Monday Nov 28, 2022
Monday Nov 28, 2022

Ability to move to the pulse of music has genetic link


Nepalnews
ANI
2022 Sep 25, 7:31, Washington [US]

 In the most recent large-scale genomic research of musicality, 69 genetic variations related to beat synchronization--the capacity to move in time with the beat of the music--were discovered.

A global team of researchers led by the Vanderbilt Genetics Institute and 23andMe showed that the ability for humans to move in time with the beat of music (known as beat synchronisation) is partially encoded in the human genome. The results were released in the journal Nature Human Behaviour.

According to co-senior author Reyna Gordon, PhD, associate professor in the Department of Otolaryngology-Head and Neck Surgery, and co-director of the Vanderbilt Music Cognition Lab, many of the genes connected to beat synchronisation are involved in central nervous system function, including genes expressed very early in brain development and in areas underlying auditory and motor skills.

According to Gordon, "rhythm is not only impacted by one gene; it is influenced by many hundreds of genes." The essence of human musicality is the ability to tap, clap, and dance in time to the rhythm of the music.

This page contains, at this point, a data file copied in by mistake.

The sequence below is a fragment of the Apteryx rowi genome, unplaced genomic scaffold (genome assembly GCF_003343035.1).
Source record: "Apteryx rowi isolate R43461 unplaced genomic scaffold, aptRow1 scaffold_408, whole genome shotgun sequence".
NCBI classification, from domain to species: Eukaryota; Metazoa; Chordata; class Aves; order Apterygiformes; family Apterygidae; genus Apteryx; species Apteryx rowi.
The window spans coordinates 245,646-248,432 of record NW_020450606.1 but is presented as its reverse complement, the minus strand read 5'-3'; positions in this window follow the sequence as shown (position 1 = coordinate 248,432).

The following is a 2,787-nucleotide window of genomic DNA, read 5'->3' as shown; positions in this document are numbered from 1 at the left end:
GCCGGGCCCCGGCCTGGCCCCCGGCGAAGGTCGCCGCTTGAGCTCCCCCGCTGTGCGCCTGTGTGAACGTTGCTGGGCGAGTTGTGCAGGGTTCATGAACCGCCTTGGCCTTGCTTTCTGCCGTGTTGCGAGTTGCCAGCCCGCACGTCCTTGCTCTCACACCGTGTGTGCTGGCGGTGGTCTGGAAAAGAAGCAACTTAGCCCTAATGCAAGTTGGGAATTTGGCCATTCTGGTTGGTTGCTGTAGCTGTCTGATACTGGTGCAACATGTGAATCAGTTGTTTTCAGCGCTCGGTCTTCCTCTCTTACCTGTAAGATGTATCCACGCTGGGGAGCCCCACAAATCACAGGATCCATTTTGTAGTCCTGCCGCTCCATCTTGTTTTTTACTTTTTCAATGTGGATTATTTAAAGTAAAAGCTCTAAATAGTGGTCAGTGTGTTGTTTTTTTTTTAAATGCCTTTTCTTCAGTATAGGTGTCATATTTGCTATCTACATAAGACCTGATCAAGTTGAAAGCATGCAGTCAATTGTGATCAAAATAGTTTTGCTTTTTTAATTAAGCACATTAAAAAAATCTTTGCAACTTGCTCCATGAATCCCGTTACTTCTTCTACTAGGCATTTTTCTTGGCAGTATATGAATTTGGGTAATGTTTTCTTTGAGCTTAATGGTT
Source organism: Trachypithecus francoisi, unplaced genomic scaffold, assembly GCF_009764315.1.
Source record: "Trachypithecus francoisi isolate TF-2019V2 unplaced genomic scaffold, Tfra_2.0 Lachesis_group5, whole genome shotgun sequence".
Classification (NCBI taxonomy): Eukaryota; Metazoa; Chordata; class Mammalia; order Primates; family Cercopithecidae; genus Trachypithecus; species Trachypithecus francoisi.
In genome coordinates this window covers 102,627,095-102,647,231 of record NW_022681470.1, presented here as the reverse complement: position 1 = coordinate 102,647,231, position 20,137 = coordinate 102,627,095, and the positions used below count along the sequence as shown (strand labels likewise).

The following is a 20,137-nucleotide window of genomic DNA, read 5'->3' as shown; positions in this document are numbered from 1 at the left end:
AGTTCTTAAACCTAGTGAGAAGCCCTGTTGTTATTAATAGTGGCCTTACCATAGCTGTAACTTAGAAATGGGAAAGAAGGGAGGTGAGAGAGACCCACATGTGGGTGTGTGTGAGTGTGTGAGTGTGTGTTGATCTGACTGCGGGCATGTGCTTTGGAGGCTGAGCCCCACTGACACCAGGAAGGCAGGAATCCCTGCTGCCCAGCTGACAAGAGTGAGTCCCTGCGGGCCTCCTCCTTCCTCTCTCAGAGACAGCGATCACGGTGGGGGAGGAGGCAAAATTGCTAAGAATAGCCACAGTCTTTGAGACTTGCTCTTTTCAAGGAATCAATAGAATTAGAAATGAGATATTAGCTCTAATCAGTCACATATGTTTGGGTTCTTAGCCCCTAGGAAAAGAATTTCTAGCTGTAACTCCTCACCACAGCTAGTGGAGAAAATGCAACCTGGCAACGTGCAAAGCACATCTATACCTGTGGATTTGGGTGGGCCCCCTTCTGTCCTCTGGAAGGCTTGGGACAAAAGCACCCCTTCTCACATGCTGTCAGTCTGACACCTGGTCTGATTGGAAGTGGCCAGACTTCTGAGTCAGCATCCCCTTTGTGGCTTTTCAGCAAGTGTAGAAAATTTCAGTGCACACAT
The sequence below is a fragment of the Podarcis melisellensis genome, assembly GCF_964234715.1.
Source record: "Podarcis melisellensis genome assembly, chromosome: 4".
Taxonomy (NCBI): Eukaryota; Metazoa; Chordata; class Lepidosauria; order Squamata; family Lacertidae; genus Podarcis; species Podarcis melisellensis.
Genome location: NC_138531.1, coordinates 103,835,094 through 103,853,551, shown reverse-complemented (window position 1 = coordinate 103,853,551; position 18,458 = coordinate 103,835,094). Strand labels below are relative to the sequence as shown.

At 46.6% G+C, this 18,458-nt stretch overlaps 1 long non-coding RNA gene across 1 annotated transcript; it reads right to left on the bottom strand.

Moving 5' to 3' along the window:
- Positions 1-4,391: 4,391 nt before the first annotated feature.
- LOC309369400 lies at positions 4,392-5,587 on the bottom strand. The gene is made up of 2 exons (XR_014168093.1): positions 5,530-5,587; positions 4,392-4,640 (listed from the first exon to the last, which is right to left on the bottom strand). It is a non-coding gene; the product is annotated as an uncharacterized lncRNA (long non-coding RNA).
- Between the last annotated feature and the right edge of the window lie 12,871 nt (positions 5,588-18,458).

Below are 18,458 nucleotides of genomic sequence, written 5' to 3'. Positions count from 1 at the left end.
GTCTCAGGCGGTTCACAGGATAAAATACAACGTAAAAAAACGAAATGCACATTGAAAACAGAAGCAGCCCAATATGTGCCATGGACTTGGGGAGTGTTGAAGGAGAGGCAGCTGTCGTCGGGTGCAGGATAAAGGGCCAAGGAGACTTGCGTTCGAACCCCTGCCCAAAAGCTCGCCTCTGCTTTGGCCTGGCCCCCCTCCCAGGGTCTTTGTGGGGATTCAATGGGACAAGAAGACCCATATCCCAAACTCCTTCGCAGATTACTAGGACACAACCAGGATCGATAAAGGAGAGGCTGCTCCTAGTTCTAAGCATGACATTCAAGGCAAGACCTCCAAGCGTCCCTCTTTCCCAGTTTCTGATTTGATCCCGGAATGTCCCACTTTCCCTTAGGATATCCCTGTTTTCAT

The study also discovered that beat synchronization shares some genetic architecture with other traits, including biological rhythms such as walking, breathing and circadian patterns.

"This is novel groundwork toward understanding the biology underlying how musicality relates to other health traits," said co-senior author Lea Davis, associate professor of Medicine."

23andMe's large research dataset provided study data from more than 600,000 customers who consented to participate in the research allowing researchers to identify genetic alleles that vary in association with participants' beat synchronization ability.

According to David Hinds, PhD, a research fellow and statistical geneticist at 23andMe, "the enormous number of consenting study participants presented a unique chance for our group to collect even minor genetic signals." The scientific understanding of the relationships between genetics and musicality has advanced thanks to these discoveries.

Research associate professor and study's first author Maria Niarchou, PhD, stated the findings "established new linkages between the genetic and neurological architecture of musical rhythm, thus expanding our understanding of how our genomes tune our brains to the beat of the music."

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